Policy ForumTechnology and Ethics

Help, hope, and hype: Ethical dimensions of neuroprosthetics

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Science  30 Jun 2017:
Vol. 356, Issue 6345, pp. 1338-1339
DOI: 10.1126/science.aam7731

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Summary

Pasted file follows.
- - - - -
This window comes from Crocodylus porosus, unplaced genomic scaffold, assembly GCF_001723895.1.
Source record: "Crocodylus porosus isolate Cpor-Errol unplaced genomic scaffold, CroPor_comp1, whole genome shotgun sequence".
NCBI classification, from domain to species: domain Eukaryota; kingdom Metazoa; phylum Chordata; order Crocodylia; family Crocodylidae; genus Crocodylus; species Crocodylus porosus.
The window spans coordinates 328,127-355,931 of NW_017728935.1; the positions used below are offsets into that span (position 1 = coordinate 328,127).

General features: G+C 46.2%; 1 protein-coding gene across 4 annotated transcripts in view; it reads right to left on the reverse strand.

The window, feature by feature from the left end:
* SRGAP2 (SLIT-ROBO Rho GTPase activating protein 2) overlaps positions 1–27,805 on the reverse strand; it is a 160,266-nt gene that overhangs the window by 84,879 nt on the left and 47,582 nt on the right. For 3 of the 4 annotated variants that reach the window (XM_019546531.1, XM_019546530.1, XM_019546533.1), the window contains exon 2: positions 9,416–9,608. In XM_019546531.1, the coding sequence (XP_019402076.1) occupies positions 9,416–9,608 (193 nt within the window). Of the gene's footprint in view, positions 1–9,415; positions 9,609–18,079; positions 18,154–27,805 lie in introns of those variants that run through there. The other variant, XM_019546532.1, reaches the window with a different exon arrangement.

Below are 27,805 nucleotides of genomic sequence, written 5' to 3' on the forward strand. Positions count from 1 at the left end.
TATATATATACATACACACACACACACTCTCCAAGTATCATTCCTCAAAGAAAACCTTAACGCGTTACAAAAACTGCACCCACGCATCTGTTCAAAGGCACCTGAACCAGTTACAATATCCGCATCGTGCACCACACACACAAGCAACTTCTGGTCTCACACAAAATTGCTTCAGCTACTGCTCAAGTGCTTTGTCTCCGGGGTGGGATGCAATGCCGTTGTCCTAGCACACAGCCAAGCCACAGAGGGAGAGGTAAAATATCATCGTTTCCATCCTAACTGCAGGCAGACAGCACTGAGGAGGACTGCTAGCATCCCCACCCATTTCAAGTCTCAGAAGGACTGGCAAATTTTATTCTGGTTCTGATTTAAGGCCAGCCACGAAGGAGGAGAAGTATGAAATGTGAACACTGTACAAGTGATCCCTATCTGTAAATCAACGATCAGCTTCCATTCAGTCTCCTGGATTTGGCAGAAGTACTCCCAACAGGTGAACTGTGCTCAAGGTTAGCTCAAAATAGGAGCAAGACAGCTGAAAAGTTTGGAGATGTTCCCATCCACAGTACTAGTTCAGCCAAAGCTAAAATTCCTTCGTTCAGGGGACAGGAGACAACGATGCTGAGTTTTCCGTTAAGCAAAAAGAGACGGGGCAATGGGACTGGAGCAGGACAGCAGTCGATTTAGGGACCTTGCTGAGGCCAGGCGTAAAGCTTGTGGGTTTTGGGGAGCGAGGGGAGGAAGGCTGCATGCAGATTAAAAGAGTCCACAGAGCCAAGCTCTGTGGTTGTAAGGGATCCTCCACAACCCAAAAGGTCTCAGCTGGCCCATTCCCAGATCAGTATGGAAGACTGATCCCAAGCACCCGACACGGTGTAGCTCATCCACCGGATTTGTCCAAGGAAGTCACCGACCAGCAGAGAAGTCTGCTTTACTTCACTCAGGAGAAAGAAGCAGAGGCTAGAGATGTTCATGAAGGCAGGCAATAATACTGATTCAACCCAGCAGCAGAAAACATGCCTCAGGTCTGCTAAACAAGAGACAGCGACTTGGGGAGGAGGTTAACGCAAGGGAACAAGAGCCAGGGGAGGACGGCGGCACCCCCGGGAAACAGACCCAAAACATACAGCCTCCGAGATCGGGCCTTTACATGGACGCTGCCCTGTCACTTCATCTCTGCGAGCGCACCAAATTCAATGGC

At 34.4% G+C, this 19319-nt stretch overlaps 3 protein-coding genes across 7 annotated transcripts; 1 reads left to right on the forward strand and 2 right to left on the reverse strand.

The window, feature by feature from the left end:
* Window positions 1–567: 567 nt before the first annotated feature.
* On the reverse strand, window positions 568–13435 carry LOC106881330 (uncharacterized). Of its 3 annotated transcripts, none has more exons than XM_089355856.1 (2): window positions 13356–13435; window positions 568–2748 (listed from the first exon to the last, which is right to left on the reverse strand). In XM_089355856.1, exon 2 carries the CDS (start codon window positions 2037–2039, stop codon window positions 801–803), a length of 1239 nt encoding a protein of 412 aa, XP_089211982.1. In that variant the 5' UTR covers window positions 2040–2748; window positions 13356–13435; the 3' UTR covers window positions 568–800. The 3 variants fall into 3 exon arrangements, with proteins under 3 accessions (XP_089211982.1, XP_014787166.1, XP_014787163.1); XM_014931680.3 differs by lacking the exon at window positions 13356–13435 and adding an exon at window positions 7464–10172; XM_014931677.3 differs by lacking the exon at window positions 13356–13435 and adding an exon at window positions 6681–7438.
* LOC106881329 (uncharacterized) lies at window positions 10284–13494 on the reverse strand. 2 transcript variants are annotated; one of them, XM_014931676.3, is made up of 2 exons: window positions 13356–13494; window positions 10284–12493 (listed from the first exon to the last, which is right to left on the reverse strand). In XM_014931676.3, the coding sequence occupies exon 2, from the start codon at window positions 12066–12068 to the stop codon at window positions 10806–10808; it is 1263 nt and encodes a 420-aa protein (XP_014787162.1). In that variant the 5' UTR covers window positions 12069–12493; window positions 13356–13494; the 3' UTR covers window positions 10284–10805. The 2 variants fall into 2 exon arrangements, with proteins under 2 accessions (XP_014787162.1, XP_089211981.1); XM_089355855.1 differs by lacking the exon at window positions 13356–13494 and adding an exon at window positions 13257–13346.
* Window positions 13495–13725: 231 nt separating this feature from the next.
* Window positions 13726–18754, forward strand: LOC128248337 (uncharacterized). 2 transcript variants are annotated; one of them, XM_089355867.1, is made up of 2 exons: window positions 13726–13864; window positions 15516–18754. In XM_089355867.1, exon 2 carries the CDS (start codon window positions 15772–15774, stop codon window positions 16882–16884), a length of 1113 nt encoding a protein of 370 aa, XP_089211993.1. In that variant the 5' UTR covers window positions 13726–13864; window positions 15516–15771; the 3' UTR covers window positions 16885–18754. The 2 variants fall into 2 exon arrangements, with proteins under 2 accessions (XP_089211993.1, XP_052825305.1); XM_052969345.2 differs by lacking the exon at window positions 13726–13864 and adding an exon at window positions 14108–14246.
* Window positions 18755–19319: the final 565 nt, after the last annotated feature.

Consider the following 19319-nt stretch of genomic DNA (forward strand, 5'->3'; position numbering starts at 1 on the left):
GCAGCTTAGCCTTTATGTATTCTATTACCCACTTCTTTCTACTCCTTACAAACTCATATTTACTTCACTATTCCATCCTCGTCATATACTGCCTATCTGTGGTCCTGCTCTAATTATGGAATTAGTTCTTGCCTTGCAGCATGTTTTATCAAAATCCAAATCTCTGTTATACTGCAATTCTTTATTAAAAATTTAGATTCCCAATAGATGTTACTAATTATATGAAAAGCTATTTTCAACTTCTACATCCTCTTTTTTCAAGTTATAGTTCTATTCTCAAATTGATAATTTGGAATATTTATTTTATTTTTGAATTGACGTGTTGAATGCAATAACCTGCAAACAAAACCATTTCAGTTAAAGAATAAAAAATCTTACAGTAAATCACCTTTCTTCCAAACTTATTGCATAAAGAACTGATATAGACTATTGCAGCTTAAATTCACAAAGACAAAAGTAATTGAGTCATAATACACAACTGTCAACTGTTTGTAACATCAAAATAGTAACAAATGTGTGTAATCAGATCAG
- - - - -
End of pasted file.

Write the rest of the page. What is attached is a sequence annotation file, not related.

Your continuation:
Brain-controlled prosthetic robots that restore independent activities of daily living to paralyzed people are about to enter everyday life environments (1). The regained ability to grasp a cup of coffee, hand over a credit card, or sign a document with a pen (1) enhances the independence and self-determination of severely paralyzed individuals. However, introducing devices controlled via brain-machine interfaces (BMIs) into everyday environments, possibly enhancing the capabilities of able-bodied people to interact with digital devices, raises a number of ethical and social challenges in the areas of (i) autonomy, responsibility, and accountability; (ii) data security and privacy; and (iii) managing end-user expectations about a promising field of medical advances. We here take a closer look at these issues and suggest some possible answers to addressing them.